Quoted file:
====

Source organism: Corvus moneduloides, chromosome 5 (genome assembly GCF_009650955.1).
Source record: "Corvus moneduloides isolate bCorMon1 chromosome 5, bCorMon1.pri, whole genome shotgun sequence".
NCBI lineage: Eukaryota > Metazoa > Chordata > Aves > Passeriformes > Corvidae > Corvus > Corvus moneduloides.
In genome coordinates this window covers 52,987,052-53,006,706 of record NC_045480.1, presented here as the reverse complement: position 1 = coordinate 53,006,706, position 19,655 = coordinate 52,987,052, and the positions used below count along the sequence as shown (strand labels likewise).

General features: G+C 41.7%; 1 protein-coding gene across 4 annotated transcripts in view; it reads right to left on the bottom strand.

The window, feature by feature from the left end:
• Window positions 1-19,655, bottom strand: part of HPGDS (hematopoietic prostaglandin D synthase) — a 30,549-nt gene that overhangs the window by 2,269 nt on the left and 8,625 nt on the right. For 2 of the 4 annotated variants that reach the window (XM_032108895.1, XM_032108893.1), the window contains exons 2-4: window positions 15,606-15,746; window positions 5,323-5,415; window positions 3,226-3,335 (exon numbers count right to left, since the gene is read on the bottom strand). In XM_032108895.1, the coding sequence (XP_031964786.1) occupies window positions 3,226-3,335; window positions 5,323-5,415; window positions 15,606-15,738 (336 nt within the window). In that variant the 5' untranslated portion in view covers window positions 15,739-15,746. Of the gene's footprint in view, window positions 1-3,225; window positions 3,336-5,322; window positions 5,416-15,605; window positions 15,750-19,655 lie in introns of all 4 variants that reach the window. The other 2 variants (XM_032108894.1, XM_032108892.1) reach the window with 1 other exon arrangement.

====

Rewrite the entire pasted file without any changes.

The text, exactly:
Source organism: Corvus moneduloides, chromosome 5 (genome assembly GCF_009650955.1).
Source record: "Corvus moneduloides isolate bCorMon1 chromosome 5, bCorMon1.pri, whole genome shotgun sequence".
NCBI lineage: Eukaryota > Metazoa > Chordata > Aves > Passeriformes > Corvidae > Corvus > Corvus moneduloides.
In genome coordinates this window covers 52,987,052-53,006,706 of record NC_045480.1, presented here as the reverse complement: position 1 = coordinate 53,006,706, position 19,655 = coordinate 52,987,052, and the positions used below count along the sequence as shown (strand labels likewise).

General features: G+C 41.7%; 1 protein-coding gene across 4 annotated transcripts in view; it reads right to left on the bottom strand.

The window, feature by feature from the left end:
• Window positions 1-19,655, bottom strand: part of HPGDS (hematopoietic prostaglandin D synthase) — a 30,549-nt gene that overhangs the window by 2,269 nt on the left and 8,625 nt on the right. For 2 of the 4 annotated variants that reach the window (XM_032108895.1, XM_032108893.1), the window contains exons 2-4: window positions 15,606-15,746; window positions 5,323-5,415; window positions 3,226-3,335 (exon numbers count right to left, since the gene is read on the bottom strand). In XM_032108895.1, the coding sequence (XP_031964786.1) occupies window positions 3,226-3,335; window positions 5,323-5,415; window positions 15,606-15,738 (336 nt within the window). In that variant the 5' untranslated portion in view covers window positions 15,739-15,746. Of the gene's footprint in view, window positions 1-3,225; window positions 3,336-5,322; window positions 5,416-15,605; window positions 15,750-19,655 lie in introns of all 4 variants that reach the window. The other 2 variants (XM_032108894.1, XM_032108892.1) reach the window with 1 other exon arrangement.